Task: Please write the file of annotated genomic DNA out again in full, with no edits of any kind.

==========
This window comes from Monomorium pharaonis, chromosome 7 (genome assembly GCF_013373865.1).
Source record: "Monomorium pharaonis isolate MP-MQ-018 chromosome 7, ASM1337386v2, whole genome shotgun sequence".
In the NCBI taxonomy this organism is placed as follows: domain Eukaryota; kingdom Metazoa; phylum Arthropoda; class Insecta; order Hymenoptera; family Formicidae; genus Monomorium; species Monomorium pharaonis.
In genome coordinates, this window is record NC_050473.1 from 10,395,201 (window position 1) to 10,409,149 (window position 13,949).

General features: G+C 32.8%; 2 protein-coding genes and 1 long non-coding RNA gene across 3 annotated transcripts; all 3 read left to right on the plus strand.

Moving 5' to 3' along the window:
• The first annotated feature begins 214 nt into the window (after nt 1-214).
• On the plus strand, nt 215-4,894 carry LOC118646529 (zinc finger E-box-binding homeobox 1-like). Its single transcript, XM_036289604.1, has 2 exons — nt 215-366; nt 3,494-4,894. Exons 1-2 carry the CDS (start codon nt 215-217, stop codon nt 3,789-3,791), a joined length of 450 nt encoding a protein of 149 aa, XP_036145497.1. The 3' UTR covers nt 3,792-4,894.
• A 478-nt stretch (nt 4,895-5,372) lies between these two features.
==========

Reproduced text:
This window comes from Monomorium pharaonis, chromosome 7 (genome assembly GCF_013373865.1).
Source record: "Monomorium pharaonis isolate MP-MQ-018 chromosome 7, ASM1337386v2, whole genome shotgun sequence".
In the NCBI taxonomy this organism is placed as follows: domain Eukaryota; kingdom Metazoa; phylum Arthropoda; class Insecta; order Hymenoptera; family Formicidae; genus Monomorium; species Monomorium pharaonis.
In genome coordinates, this window is record NC_050473.1 from 10,395,201 (window position 1) to 10,409,149 (window position 13,949).

General features: G+C 32.8%; 2 protein-coding genes and 1 long non-coding RNA gene across 3 annotated transcripts; all 3 read left to right on the plus strand.

Moving 5' to 3' along the window:
• The first annotated feature begins 214 nt into the window (after nt 1-214).
• On the plus strand, nt 215-4,894 carry LOC118646529 (zinc finger E-box-binding homeobox 1-like). Its single transcript, XM_036289604.1, has 2 exons — nt 215-366; nt 3,494-4,894. Exons 1-2 carry the CDS (start codon nt 215-217, stop codon nt 3,789-3,791), a joined length of 450 nt encoding a protein of 149 aa, XP_036145497.1. The 3' UTR covers nt 3,792-4,894.
• A 478-nt stretch (nt 4,895-5,372) lies between these two features.